I’m not in the habit of fact-checking family stories, despite the countless times (as a journalism student and journalist) I’ve heard: “If your mother tells you she loves you, check it out.”
So it was more of a fluke than a deliberate act when I came across a document linked to what I’ve come to think of as the precipitating moment of my family’s coming to America.
A google search led me to the digitized book “Official Register of Officers and Cadets: United States Military Academy,” which included not only my grandfather (a cadet from 1926 to 1930), but also the conditions upon which he became a cadet.
So there it was, in black and white, from the government itself, reaffirming what I’ve always known, and yet somehow making it all the more real.
One of the fun aspects of the story of how my grandfather came to America from the Philippines is that he had to take a qualifying exam to get into West Point. Remember, only one person per year could get in. He placed third on the exam. But the guys who places first and second failed the physical, so my grandfather got to go.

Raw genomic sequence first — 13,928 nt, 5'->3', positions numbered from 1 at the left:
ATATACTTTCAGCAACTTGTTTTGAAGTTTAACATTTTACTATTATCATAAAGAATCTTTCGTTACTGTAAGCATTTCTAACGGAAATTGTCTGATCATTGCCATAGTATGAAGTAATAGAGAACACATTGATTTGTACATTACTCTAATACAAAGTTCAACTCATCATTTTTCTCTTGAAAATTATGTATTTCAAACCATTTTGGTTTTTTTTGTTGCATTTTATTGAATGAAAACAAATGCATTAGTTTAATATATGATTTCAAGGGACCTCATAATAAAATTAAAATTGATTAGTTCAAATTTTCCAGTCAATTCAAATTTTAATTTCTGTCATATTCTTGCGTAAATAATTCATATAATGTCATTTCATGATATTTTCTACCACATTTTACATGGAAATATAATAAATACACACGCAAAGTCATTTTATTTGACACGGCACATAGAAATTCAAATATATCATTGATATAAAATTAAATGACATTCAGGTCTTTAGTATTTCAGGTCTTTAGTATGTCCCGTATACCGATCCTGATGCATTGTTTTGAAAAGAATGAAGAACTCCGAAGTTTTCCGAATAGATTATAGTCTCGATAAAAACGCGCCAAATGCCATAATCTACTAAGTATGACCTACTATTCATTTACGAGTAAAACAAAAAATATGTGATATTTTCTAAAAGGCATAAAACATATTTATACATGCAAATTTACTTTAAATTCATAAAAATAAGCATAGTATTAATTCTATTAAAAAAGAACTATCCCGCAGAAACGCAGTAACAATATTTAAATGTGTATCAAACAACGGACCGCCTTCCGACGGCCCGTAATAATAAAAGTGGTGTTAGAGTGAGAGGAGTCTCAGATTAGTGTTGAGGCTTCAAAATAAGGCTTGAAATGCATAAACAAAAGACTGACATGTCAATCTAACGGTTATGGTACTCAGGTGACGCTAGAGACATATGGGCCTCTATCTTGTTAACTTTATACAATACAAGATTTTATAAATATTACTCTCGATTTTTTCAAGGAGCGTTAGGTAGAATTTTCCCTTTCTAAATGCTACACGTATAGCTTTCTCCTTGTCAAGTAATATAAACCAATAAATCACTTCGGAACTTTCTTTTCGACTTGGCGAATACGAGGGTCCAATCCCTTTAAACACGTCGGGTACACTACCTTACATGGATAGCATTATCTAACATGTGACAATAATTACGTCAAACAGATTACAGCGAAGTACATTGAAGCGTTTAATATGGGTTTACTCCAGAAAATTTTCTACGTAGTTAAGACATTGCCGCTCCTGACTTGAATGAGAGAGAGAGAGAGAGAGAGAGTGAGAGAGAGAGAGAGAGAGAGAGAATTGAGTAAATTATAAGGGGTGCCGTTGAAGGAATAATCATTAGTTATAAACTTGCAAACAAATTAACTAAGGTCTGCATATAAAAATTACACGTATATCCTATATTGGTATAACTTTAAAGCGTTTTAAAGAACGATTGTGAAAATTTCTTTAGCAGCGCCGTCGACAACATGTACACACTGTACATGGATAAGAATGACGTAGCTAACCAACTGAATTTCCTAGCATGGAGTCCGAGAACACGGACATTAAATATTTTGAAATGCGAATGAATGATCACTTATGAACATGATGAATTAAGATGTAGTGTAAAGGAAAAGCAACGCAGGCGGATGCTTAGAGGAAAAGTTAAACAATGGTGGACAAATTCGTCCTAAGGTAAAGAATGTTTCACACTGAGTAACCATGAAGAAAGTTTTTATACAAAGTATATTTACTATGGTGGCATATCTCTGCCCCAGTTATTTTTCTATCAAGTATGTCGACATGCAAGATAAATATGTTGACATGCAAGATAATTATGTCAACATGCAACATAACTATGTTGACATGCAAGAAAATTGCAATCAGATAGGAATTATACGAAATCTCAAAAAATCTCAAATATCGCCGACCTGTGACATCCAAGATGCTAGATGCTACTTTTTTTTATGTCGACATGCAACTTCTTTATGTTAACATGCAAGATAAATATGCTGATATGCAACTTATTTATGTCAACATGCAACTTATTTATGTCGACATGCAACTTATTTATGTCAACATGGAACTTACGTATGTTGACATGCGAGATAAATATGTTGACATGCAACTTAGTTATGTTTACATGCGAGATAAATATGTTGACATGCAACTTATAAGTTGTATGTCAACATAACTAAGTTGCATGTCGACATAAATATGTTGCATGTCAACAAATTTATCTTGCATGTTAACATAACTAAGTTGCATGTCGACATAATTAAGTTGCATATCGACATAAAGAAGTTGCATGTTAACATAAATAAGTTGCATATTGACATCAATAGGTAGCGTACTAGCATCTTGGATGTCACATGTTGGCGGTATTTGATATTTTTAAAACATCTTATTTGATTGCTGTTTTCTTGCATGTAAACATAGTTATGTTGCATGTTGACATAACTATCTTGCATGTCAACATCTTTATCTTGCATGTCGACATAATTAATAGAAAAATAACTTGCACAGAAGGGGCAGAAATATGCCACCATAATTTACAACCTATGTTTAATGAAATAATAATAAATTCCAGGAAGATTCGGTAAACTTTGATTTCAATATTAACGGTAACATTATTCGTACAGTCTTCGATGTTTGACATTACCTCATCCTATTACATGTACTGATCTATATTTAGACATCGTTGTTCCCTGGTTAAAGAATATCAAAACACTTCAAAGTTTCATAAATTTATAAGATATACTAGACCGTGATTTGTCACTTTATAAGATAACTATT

Here are some examples of the kinds of questions asked on that exam:
What was even more interesting was to see an abbreviated report card of my grandfather’s first year at West Point, in which his performance was ranked against that of his classmates.
His name is the second from the bottom. “P.I.” in “appointed from” means Philippines Islands.
So how did my grandfather do? In Math: 96th (not bad); in French, 37th (c’est bon!); in English, 87th (remember, he’s going up against native English speakers); in Surveying, 273rd (hmm … and yet he become a civil engineer); 300th in tactics (slacker!); and 25th in Conduct (top 10 percent — a cadet and a gentleman).
Not too shabby, Lolo!